It’s the day before Maria Sharapova and Serena Williams contest for the 2015 Australian Open. Their H2H has been discussed plenty of times, so instead of just focusing on the numbers, we’ll take a look at what has worked when facing the American in recent years…
…and what hasn’t.
1. If Serena Williams plays at her best,
Maria Sharapova will not win.
Stating the obvious much? Perhaps. But let’s get this out of the way first: if the 18-time Grand Slam champion is anywhere near her top-form, Sharapova does not stand a chance. And neither does the rest of the WTA Tour.
That’s just how much better Williams is.
The 33-year-old possesses the best serve in the women’s game; when that weapon clicks into gear, she loosens up on the return games and goes for her shots.
So from the jump, Sharapova must hope for a below-par Williams. This doesn’t say that anyone wishes for Williams to struggle to play at full capacity but it’s of utmost importance for the Russian to stand a chance.
2. Return and hit: hard and deep down the middle.
If you try to get Serena Williams on the run with standard rallying, you’ll likely set yourself up for failure. Even on auto-pilot, the American is too good an athlete to be impressed by a plethora of direction changes – and once a ball sits up, she’s going to take advantage of it.
Returning deep, flat and hard down the middle has proven to be more successful. It worked for Garbiñe Muguruza at Roland Garros and it worked for the Spaniard for much of her fourth round match Down Under. Williams was nowhere near her best in Paris, but it also took her a while to switch up the gears a couple of days ago. Either way, her opponent’s resolute approach bore fruit on both occasions.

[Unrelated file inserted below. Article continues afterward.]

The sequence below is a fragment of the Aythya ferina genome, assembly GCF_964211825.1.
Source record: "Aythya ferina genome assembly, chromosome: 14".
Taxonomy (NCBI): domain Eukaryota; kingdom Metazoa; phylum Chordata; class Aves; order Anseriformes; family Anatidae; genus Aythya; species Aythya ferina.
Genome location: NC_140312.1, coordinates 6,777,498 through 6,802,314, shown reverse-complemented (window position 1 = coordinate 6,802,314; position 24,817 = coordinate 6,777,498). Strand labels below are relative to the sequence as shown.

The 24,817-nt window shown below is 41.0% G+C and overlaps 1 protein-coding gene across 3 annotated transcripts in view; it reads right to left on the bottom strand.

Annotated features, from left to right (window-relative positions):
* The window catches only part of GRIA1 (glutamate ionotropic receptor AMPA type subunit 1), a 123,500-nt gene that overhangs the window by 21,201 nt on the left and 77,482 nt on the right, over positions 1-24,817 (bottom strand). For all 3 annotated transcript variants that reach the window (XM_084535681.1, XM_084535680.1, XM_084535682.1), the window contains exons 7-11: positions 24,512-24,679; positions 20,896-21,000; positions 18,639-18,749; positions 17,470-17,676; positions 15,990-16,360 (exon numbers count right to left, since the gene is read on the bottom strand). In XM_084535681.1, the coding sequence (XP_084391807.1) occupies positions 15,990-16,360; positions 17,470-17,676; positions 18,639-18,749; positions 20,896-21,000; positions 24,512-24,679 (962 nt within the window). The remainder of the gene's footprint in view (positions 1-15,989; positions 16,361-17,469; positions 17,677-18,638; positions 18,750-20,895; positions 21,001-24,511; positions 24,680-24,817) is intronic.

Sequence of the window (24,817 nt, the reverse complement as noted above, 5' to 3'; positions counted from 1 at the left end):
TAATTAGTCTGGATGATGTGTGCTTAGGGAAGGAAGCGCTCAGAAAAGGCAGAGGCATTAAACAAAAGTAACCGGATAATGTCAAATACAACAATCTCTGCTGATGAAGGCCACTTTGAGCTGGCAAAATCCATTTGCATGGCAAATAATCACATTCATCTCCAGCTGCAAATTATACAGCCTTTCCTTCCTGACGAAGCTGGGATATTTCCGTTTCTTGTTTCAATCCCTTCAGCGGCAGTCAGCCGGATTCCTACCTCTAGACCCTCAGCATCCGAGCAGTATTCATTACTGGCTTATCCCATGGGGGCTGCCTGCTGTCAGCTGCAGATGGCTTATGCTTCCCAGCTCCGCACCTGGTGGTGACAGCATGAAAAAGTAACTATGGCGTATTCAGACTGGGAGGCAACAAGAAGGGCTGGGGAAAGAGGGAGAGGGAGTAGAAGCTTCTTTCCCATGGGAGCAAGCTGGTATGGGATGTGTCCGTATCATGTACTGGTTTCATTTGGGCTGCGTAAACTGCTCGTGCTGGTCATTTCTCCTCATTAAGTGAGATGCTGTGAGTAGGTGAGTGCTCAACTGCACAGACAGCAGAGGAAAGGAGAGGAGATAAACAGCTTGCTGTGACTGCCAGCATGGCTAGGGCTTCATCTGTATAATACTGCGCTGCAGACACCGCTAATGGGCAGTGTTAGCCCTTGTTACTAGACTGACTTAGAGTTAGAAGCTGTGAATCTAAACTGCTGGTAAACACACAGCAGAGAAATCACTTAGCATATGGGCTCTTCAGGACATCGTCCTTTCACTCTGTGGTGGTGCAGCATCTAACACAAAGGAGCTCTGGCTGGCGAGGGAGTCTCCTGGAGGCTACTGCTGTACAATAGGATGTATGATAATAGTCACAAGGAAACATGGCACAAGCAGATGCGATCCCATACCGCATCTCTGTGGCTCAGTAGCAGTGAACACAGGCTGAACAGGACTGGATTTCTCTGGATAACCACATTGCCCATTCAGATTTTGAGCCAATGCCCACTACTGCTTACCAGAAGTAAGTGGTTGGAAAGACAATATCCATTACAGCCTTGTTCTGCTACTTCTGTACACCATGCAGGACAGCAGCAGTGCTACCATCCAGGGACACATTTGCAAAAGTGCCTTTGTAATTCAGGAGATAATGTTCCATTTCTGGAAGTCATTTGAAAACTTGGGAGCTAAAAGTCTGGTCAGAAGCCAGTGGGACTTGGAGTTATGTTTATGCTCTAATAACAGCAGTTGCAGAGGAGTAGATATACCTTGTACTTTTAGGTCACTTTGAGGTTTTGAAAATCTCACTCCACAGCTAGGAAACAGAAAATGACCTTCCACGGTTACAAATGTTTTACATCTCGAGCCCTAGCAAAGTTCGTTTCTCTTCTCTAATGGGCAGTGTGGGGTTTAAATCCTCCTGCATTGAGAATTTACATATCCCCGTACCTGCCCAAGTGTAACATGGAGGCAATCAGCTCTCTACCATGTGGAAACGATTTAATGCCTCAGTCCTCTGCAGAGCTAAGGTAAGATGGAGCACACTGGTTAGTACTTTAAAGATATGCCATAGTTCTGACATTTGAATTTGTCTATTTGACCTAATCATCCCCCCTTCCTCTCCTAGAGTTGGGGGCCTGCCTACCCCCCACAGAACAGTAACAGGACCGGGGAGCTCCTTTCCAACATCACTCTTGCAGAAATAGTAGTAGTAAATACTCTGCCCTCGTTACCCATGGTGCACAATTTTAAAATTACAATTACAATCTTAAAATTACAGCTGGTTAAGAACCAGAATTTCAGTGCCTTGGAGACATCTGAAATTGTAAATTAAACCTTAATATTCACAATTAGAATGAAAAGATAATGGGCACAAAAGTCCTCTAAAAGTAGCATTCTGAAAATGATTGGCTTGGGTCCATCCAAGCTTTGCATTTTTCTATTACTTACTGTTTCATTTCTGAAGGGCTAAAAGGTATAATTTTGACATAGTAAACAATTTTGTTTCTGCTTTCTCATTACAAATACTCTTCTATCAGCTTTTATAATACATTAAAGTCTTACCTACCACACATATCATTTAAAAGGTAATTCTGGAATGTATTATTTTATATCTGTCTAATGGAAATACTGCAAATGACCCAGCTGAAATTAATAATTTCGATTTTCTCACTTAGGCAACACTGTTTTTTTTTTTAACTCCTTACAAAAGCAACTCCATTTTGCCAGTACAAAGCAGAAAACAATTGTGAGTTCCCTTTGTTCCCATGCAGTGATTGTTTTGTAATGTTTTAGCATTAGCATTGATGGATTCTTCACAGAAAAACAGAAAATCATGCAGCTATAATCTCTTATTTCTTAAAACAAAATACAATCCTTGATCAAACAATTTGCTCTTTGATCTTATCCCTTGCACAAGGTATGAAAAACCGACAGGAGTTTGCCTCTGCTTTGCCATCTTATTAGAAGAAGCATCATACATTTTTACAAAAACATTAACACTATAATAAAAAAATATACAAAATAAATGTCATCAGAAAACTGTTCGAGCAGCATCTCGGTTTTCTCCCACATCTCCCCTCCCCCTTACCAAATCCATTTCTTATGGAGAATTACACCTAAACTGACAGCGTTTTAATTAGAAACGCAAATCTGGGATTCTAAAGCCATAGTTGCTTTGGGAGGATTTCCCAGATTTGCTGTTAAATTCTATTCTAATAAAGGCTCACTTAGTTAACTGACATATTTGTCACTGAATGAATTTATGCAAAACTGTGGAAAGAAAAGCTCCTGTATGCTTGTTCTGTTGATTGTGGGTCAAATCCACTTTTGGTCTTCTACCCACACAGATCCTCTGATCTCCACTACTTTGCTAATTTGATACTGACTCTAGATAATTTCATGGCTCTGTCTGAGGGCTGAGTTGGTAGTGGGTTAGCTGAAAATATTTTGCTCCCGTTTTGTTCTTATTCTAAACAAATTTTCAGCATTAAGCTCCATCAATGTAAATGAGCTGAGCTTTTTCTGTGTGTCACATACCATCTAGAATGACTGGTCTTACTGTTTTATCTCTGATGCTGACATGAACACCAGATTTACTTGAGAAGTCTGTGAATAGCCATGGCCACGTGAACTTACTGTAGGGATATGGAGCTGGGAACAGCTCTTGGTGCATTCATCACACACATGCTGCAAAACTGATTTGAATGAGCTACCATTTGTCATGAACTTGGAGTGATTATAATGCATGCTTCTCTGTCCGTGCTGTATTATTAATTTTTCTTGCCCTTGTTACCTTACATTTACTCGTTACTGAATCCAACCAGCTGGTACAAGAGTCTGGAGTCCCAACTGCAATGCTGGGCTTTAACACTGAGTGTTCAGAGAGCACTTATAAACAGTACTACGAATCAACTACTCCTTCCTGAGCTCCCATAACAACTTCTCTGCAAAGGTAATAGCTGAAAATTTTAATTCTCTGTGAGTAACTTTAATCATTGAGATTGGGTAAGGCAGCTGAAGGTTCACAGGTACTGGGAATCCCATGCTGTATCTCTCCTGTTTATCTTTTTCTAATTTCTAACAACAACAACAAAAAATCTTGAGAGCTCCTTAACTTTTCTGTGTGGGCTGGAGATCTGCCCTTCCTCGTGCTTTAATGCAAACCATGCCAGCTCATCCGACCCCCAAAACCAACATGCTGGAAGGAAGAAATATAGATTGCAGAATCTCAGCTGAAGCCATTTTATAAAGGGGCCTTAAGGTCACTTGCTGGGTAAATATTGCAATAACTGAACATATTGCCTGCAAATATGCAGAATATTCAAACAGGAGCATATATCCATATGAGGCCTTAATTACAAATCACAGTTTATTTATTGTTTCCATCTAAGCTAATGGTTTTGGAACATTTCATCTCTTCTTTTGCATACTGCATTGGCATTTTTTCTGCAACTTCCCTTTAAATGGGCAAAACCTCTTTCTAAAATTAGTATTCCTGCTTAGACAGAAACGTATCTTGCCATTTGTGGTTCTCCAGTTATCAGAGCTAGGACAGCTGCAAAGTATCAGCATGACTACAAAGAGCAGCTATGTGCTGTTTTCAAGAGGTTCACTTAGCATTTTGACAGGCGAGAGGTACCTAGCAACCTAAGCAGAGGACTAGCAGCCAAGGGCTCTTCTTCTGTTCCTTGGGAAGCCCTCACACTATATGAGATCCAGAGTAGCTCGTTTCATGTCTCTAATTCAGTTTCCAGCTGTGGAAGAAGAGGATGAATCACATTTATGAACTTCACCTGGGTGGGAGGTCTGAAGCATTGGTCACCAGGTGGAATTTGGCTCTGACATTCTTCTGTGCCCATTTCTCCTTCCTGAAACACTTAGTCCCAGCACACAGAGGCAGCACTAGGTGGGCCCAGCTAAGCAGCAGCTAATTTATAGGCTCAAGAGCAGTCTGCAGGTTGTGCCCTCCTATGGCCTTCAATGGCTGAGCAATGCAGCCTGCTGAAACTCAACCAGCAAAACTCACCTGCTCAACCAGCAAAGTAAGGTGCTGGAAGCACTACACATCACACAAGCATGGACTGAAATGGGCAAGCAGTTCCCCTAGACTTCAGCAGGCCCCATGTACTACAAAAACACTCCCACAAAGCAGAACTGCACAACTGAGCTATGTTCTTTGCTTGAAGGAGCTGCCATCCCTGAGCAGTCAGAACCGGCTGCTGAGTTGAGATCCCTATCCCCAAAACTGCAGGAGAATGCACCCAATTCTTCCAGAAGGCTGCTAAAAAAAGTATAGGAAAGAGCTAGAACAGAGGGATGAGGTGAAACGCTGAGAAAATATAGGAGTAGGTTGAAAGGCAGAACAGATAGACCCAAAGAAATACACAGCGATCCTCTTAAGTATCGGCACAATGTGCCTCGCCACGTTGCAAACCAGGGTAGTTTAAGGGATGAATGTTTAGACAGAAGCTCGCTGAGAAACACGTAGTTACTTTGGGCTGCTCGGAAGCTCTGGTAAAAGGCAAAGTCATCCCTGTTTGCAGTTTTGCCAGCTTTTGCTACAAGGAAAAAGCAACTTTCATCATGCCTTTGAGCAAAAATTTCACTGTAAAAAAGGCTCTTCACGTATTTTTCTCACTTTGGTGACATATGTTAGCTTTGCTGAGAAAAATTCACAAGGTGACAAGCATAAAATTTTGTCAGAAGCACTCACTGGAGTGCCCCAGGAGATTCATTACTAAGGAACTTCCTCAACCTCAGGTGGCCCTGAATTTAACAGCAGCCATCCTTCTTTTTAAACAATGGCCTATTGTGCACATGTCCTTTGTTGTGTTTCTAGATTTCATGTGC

If Sharapova manages to replicate some of Muguruza’s deep and centered hitting, she’ll take away the angles from the World No. 1. On her best day, the American is going to be able to deal with this as well, but if her performance fluctuates, it might yield some success for the No. 2 seed.
3. Serve out of her skin.
Sharapova’s serving performance has been up and down so far, but against Bouchard she has been at her most solid, posting only four double faults and landing 64% of her first serves. The Russian will need these figures at a minimum, but likely even better. And though she doesn’t take a lot off of her second serve, it often lacks the variation and reliability to impact the Williams return.
The serve has always been a catch-22 for last year’s French Open champion in this particular match-up. Go for too much and risk a myriad of double faults. Go for too little and receive a similar myriad of thunderous returns. As a result, the five-time Grand Slam champion is going to need an outstanding day when she steps up to the baseline, regardless of whether the American is at her best or not.
If Sharapova’s first serve percentage dips below 60%, she’ll have an incredibly difficult day at the office.
4. Let sleeping lions lie.
Serena Williams has occasionally stepped on court and taken a little longer to settle than may be advisable – see the finals against both Maria Sharapova in Miami 2013 and just a week Jelena Jankovic in Charleston 2013. The noted Bradenton BFFs both played great tennis in their respective first sets as Williams struggled bringing her best to the table.
In Miami, the Russian was up a set and a break and kept firing herself up throughout the encounter. The World No. 1 woke up from an on-court-lull after what seemed like one “come on” too many and took the final 10 games to capture the title in Crandon Park. And similar to Miami, this incident in Charleston seemed needed for Williams to wake up and dominate the remainder of the match.
So even if Sharapova is able to get out to an early lead, she’d be better off remaining relatively calm. Should Williams start the match in a semi-slumber, the Russian would do herself an immense favor not to interrupt.
5. Have a little bit of luck.
Let’s face it: based on the way Williams has performed in the last two matches, the aching gap in their head-to-head, and the American’s own ability to turn it on when the stakes are highest, Sharapova is going to need it.
Have we missed anything? What needs to happen for Sharapova to have a chance tomorrow? Sound off in the comments.
No, naming a natural disaster does not count as an answer.